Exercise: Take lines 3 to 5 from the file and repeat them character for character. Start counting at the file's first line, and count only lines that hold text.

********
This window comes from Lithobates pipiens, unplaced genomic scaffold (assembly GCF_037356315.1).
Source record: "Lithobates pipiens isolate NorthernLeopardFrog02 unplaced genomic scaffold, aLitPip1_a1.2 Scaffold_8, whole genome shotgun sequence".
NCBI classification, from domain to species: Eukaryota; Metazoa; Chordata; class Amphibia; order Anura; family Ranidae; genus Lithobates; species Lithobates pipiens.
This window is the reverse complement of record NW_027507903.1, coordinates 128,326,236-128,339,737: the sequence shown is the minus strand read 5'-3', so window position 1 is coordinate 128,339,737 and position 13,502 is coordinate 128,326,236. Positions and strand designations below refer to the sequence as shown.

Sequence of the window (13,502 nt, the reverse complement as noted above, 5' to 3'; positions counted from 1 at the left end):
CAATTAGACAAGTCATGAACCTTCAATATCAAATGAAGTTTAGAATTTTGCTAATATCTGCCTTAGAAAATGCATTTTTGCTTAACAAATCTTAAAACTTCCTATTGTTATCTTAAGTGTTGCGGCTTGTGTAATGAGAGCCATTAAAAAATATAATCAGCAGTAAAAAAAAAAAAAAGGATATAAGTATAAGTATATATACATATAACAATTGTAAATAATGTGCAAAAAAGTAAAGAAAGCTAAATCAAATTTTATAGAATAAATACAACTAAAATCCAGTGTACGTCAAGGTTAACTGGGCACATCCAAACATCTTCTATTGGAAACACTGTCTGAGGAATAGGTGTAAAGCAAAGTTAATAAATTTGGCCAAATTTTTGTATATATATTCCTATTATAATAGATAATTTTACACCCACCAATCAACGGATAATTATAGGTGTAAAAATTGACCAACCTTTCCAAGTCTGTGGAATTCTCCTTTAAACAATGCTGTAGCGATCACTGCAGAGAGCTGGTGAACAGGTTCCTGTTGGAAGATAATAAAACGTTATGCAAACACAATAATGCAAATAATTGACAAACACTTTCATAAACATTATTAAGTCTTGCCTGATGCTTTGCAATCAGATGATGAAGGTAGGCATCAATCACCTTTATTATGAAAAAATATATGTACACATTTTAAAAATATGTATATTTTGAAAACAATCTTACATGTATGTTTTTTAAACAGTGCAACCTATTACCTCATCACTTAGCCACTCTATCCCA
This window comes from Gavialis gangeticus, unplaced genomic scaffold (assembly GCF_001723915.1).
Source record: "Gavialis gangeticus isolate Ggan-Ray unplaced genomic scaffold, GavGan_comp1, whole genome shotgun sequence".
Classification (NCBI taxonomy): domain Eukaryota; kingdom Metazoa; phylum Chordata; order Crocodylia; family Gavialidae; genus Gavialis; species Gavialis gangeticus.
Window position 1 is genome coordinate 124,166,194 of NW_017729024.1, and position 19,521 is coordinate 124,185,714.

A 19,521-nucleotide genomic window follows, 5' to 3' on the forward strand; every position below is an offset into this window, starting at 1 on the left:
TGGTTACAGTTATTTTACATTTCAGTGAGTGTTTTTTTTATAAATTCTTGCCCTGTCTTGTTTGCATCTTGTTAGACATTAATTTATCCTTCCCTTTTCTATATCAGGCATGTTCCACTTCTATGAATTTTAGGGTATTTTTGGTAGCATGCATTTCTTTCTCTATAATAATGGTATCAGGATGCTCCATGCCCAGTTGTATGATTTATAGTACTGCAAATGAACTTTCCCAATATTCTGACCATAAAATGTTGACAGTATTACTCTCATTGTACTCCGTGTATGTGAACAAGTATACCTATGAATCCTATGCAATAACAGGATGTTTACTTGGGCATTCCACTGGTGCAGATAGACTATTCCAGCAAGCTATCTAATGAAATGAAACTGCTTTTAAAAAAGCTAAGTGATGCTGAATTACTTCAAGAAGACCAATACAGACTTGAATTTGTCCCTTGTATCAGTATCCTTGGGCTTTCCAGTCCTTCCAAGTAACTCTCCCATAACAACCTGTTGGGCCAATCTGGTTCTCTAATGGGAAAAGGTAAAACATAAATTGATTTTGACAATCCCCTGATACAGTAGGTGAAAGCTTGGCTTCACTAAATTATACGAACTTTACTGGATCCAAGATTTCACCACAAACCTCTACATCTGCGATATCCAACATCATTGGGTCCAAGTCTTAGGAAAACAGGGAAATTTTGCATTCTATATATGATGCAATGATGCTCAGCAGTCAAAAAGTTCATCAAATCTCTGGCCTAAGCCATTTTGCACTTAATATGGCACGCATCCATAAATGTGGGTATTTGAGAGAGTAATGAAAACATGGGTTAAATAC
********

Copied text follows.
NCBI classification, from domain to species: Eukaryota; Metazoa; Chordata; class Amphibia; order Anura; family Ranidae; genus Lithobates; species Lithobates pipiens.
This window is the reverse complement of record NW_027507903.1, coordinates 128,326,236-128,339,737: the sequence shown is the minus strand read 5'-3', so window position 1 is coordinate 128,339,737 and position 13,502 is coordinate 128,326,236. Positions and strand designations below refer to the sequence as shown.

Sequence of the window (13,502 nt, the reverse complement as noted above, 5' to 3'; positions counted from 1 at the left end):